+4 more that haven’t been active for over 6 months
Current volume of messages on the former platforms, if any (per week/per month)
The OSM-US Slack is very active, with probably hundreds of messages per week.
The talk-us@ mailing list can have up to 30 messages per month.
The subnational mailing lists might only have a few messages per month, if any at all.
Is there a transition plan for the old platform to this new one? (please link or describe)
No plans, just vibes.
Due to the high volume of existing communication platforms, we don’t expect to discontinue them anytime soon. Slack hosts the majority of our discussion right now, though there are enough US mappers with reservations about discussing an open data project on a proprietary platform that we can’t rely solely on Slack to reach the entire community. So we tend to have more consequential tagging discussions on the mailing list.
But Discourse hasn’t had the same problem as Slack, since it’s open source, and more transparently connected to the OpenStreetMap web infrastructure. Ultimately, I think there’s enough incentive for the US mapping community to transition towards this platform. It’ll just take time.
(Optional) A link or list of the category specific guidelines
While we wait for the proposed moderators to comment here they are OK with the role, it would be great if you could edit the initial message adding next to their usernames a brief description on why each moderator was proposed. This is asked as part of the process to provide transparency and allow a community conversation to happen here.
As per the current Moderation Selection Criteria note that for the list of moderators to be approved, 5 days of community discussion will need to take place here (always including weekend days) and then a voting poll to validate the list by the community will be open for another 5 days too.
Another aspect is that Discourse, like the mailing lists and the old forum, is a different form of communication than a real-time chat platform like Slack. Even though OSMUS Slack is on a plan that allows for permanent archives, older content isn’t designed to be very discoverable. Discourse archives have the potential to be more digestible than either Slack for this reason, and more usable than the mailing list for technical reasons.
In the medium term, Discourse could be useful for discussions about, for instance, tagging policy, with Slack taking a less prominent support role. Slack meanwhile would continue to be a good place to get help with spur-of-the-moment questions and socialize with other mappers.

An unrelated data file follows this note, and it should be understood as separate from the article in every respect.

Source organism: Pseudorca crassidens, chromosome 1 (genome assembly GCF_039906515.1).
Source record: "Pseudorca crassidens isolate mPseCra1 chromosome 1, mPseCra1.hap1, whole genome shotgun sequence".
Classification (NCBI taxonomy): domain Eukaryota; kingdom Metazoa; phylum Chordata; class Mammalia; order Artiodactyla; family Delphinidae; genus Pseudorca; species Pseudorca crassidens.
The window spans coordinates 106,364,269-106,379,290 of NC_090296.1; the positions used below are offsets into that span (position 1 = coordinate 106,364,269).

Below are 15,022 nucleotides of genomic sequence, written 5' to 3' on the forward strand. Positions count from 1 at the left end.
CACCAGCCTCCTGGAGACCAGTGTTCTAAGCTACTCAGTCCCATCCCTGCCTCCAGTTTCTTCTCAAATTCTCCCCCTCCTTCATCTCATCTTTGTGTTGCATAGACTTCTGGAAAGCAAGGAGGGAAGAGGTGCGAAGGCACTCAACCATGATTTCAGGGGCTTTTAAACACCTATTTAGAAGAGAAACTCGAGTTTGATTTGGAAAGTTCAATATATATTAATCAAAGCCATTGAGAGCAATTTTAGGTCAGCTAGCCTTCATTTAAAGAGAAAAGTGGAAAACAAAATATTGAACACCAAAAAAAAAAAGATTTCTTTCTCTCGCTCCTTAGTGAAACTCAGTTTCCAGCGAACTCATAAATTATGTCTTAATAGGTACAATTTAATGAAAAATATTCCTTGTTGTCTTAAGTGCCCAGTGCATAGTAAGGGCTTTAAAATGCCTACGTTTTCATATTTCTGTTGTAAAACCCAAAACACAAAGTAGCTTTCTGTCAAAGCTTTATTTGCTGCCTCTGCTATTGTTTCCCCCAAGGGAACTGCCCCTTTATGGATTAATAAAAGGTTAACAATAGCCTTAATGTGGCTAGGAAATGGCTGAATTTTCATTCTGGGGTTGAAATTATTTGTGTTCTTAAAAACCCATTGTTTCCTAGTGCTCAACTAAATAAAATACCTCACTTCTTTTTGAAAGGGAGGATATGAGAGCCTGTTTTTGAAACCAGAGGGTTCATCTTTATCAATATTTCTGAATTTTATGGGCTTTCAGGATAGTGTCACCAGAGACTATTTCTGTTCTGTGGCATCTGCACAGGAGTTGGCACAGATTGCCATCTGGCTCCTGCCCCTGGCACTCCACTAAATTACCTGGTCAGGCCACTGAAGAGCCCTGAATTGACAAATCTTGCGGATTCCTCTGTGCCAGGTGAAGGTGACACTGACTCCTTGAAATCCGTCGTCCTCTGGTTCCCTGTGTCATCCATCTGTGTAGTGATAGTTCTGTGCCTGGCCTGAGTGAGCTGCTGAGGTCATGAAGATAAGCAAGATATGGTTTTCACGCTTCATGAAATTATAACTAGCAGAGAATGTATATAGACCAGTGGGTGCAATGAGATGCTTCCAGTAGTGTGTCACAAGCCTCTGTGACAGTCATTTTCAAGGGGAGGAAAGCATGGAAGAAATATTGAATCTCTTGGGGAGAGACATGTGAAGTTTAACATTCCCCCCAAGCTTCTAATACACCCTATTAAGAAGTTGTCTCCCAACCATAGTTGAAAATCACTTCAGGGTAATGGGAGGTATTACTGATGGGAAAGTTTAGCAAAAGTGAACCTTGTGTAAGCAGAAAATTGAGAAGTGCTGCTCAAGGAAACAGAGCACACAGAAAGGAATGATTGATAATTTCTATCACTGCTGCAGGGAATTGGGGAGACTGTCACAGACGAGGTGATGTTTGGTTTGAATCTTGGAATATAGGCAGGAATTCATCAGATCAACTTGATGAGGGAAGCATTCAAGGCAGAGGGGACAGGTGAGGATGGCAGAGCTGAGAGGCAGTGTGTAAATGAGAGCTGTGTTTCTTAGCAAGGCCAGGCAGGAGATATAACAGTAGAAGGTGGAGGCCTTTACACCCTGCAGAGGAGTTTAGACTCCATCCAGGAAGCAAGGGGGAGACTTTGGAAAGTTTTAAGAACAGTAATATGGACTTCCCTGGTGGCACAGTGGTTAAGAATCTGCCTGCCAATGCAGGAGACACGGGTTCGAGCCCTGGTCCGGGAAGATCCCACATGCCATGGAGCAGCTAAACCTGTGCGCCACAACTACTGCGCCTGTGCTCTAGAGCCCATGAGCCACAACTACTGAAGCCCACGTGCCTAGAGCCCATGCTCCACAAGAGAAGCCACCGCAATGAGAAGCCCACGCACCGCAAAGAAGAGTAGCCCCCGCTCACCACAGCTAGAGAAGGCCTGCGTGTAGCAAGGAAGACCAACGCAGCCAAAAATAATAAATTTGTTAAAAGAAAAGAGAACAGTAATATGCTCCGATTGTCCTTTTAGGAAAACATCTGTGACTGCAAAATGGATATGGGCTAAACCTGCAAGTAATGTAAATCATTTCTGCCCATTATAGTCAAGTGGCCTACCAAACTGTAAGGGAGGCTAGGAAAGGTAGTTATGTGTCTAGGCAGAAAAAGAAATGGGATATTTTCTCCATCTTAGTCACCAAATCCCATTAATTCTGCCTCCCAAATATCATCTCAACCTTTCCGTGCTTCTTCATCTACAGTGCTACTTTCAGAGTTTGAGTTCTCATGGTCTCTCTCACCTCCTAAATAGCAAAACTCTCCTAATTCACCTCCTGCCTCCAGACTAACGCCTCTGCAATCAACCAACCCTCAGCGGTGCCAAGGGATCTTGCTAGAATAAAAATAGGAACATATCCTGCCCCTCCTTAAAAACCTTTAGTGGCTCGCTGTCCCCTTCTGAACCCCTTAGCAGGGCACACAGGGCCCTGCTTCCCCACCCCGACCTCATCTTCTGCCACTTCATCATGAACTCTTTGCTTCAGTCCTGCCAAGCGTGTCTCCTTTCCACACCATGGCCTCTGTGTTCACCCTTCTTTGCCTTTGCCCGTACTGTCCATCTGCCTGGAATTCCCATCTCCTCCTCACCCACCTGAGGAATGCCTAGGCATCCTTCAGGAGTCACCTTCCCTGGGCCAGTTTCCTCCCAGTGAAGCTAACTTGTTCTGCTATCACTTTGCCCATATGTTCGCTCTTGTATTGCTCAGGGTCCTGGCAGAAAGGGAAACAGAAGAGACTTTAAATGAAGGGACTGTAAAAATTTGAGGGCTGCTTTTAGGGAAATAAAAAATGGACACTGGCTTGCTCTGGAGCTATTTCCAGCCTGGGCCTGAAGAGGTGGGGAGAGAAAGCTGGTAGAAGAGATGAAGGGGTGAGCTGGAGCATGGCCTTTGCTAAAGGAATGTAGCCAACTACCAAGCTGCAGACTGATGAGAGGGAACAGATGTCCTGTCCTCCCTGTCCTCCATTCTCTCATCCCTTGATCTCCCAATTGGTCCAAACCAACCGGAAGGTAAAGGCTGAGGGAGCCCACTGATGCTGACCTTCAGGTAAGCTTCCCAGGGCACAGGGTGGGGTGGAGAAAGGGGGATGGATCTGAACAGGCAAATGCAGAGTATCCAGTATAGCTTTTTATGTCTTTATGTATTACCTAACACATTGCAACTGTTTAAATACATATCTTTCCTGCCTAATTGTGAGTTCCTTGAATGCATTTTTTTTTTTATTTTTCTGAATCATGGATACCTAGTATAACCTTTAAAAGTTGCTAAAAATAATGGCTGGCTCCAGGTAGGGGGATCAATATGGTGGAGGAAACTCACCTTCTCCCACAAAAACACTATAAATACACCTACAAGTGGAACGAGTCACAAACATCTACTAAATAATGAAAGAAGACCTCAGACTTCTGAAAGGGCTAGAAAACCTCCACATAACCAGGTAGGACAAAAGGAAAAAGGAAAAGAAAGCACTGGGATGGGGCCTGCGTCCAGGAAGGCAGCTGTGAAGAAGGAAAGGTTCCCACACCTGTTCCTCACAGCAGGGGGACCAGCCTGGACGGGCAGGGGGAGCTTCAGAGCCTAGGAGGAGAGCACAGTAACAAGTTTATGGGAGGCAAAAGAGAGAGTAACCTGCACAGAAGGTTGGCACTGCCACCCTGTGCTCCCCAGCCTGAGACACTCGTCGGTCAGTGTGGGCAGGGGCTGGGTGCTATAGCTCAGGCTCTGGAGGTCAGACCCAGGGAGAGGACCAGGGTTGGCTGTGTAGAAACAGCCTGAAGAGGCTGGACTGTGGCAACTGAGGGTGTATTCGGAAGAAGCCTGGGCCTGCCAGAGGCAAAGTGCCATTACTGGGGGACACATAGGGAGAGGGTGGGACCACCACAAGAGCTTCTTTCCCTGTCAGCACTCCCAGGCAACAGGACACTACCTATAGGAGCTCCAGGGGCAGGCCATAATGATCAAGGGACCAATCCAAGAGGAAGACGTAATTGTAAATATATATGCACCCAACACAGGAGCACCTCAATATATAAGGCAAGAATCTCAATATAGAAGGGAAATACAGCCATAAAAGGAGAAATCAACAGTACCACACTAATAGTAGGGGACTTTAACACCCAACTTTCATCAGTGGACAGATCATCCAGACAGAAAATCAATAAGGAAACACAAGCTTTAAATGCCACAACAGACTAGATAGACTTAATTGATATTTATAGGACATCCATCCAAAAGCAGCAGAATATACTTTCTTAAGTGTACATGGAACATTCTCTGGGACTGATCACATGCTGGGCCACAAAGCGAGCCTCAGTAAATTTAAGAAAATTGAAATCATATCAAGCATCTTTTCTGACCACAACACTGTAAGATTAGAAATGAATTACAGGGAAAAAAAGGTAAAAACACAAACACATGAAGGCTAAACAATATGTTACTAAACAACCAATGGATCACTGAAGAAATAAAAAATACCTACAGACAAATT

Nothing is for certain, but I think it’s worth taking advantage of this platform and seeing how it works out.
In my personal capacity, and not speaking on behalf of OSMUS where I serve as a board member, I endorse all three proposed moderators, based on their history of working with the community, and effective communications on difficult topics. I would specifically point to Ian’s long-standing moderation of the OSM US Slack space, Zeke’s charting the course on difficult global discussions on the meaning of highway=track, and Clay’s interactions with many competing interests on the OSM Americana project spaces as evidence of their suitability as moderators here.
I also offer my hearty two thumbs up to the proposed (/ nominated?, even if self-nominated or self-volunteering?) moderators. It’s great to see familiar, solid, long-term OSM US-based community members with such enthusiasm to help this nascent and promising online forum.
Again, I have had truly productive and/or delightful interactions/collaborations with everybody here (except Rubén, you are new to me, I am cheered by the great work I see you extending into the Discourse side of things). I have read the Moderation Selection Criteria and all of the volunteers here should easily sail through with flying colors; I’ll call all of them “top shelf.”
It truly is exciting and inspiring that we are building this community here like this with august members in the USA who are so obviously dedicated to OSM. I offer big thanks to the (proto-) moderators for standing up. OSM keeps getting better and better, and greatly so with this open platform!